Aye, I’m expectin’ another great day tomorrow – the actual TLPD-2008! Maybe I’ll scrawl some news ’bout that Vortex III…

Carl Melissas – An Artist at Work

Approximately 16 months ago, I had a Carl Melissas beer on the very night he left Green Man.  Prior to that it had been several years – as far back as his days at Bullfrog Brewery.  I knew he would be surfacing again, but unsure how soon.

So I was thrilled to learn details from Asheville beer friends James and Tony that Carl’s beers will be available possibly by the end of the month!  The Wedge Brewing Co. is located at 151 Roberts Street in the French Broad River Arts District of Asheville, NC and Carl has begun production on Iron Rail IPA, which will be available at the tasting room. Citizen-Times has five photos of the place.

Carl is a beer artist, and during his time at Bullfrog Brewery in Williamsport, PA (approximately September 2002 through January 2004) he created some wonderfully creative brews, such as Organic Carob Maple Porter, Raspberry Imperial Stout and Flander’s Golden Ale. Between his years at Bullfrog and Green Man, he was brewing in Georgia. I was thrilled on my first trip to Asheville to learn that he was there, and thoroughly enjoyed his IPA on cask at Green Man in February 2006. I understand that he also brought many fabulous beers to the people of Asheville during his Green Man years (among them, the award-winning Belgian-style Merlin Tripel at 8.4% ABV and Golem – a Belgian strong ale described as “spicy and hoppy, with a sweet, pear-like flavor that finishes dry and slightly bitter” – at 8.8% ABV.)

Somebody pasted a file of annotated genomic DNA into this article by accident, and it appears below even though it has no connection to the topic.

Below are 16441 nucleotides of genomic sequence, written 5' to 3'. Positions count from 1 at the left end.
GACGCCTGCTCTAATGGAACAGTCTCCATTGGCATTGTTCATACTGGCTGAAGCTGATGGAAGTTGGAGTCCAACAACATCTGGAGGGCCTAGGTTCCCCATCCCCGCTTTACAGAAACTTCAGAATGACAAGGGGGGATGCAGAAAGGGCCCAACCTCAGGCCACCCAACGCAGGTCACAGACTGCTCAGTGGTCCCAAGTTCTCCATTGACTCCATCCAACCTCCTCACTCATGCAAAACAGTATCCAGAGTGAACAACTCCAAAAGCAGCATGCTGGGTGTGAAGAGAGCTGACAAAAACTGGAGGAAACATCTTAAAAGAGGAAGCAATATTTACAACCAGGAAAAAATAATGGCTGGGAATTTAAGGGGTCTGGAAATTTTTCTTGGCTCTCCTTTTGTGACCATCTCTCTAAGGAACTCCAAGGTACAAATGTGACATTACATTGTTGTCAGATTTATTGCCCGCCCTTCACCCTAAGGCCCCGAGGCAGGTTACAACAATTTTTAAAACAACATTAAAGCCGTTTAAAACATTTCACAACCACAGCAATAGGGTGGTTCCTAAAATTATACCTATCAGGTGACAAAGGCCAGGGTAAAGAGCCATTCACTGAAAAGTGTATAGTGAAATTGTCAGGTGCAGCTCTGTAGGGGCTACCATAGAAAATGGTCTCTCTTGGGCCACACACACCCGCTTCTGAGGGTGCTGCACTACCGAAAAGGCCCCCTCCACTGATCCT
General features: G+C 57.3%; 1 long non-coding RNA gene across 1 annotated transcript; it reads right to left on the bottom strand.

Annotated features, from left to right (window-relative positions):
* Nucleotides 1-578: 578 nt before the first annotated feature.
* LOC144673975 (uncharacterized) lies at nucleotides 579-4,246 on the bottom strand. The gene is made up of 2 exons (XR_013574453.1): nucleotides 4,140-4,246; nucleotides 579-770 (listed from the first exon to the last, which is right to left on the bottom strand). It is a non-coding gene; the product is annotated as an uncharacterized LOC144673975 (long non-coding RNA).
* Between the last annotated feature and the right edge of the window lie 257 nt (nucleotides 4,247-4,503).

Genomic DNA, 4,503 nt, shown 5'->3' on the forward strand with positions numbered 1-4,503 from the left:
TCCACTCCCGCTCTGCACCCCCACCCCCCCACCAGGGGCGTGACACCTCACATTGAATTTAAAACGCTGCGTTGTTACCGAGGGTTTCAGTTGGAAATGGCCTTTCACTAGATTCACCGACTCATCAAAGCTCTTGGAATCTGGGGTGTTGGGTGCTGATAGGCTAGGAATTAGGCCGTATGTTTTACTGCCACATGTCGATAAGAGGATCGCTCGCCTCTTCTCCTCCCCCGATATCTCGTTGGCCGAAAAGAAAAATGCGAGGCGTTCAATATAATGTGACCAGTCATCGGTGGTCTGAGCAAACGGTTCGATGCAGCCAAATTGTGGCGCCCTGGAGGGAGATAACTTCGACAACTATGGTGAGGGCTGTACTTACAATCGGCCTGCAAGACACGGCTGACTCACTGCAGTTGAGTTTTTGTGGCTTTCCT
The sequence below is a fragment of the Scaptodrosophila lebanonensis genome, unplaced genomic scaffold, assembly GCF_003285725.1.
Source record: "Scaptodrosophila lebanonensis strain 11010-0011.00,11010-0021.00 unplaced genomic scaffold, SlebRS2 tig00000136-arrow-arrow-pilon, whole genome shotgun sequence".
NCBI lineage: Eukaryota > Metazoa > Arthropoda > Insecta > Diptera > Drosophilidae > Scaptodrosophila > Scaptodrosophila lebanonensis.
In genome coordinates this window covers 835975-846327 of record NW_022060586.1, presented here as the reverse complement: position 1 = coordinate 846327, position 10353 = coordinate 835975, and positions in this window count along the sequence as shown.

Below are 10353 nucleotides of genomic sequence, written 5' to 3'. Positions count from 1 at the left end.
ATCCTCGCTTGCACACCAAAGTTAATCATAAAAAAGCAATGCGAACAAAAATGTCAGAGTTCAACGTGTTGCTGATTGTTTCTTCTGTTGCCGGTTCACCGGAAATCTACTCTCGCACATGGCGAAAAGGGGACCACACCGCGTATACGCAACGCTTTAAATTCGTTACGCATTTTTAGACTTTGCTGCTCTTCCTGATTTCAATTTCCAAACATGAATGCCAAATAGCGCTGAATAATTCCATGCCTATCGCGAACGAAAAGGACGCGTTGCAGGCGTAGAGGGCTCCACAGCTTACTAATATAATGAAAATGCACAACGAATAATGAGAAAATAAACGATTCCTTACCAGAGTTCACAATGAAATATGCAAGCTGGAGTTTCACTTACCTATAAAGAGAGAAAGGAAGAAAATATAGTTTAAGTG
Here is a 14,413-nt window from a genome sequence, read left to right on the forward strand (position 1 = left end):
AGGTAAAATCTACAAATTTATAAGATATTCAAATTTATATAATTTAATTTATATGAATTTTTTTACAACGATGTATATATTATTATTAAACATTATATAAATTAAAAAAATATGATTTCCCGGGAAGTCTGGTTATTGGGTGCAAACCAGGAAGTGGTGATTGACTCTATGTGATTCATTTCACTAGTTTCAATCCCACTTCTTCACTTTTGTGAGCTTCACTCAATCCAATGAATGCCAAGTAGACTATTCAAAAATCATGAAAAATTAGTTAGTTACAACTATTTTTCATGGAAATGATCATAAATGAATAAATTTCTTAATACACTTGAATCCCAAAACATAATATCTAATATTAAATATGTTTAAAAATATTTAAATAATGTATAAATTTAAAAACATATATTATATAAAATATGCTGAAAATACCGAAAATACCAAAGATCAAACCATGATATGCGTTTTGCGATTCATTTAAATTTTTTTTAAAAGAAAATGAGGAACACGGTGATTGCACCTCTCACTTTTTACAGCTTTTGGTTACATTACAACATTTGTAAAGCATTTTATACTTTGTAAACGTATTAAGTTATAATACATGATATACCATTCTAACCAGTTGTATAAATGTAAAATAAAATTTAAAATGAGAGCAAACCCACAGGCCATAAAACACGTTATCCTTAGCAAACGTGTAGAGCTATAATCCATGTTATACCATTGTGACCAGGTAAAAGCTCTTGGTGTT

And now Wedge Gallery owner Tim Schaller is putting his money on Carl to do great things for the Asheville beer scene.

I credit Carl (or at least the results of his work) for helping me get through one of the more painful times in my life – frequent long drives from Harrisburg to Williamsport and back to visit my dying grandfather were comforted by his inventive offerings. Some nights I just stopped in for a half-pint, other times I would dine with my family or bring home a growler. I’ve heard negative commentary on his personal appearance and his business sense, but I have never heard an adverse criticism on his ability to create fabulous beer.

Congratulations to Carl and to Asheville. I look forward to seeing how things go, and hope we can visit soon!

Too Long (?) in Asheville

What was supposed to be a travel day turned out to be a day with friends instead and we ALMOST stayed another night!

After my post this morning, we said our good-byes with our hosts, and drove into town for brunch, where we were greeted by James and Michelle. A tasty smoked trout and goat cheese omelet and a strong cup of organic coffee was my choice at Over Easy Cafe. It was delectable! Everyone seemed to enjoy their food, and the company was engrossing, so we stayed together for a few more hours.

As predicted, we walked up to Bruisin’ Ales for some shopping, and then back down to Barley’s for a glass of Valdez, which turned out to be glasses of Pisgah India Pale Ale, Pisgah Valdez, Pisgah Red Devil and Foothills Sexual Chocolate (BTW- anyone wondering where this name comes from should check out this video) – shared, of course. Can you tell that we like the Pisgah just a little bit?

On our way into town I mentioned to D that we visited most every place we could over the course of our three Asheville jaunts (Catawba was a miss, but I did meet brewer Scott Pyatt on Thursday at Barley’s), and while we’ve had Green Man brews at the Tasting Room, we’ve never been to Jack of the Wood. In talking with James and Michelle, we were reminded that this is one of their favorite places to go, and it wasn’t hard talking them into escorting us there.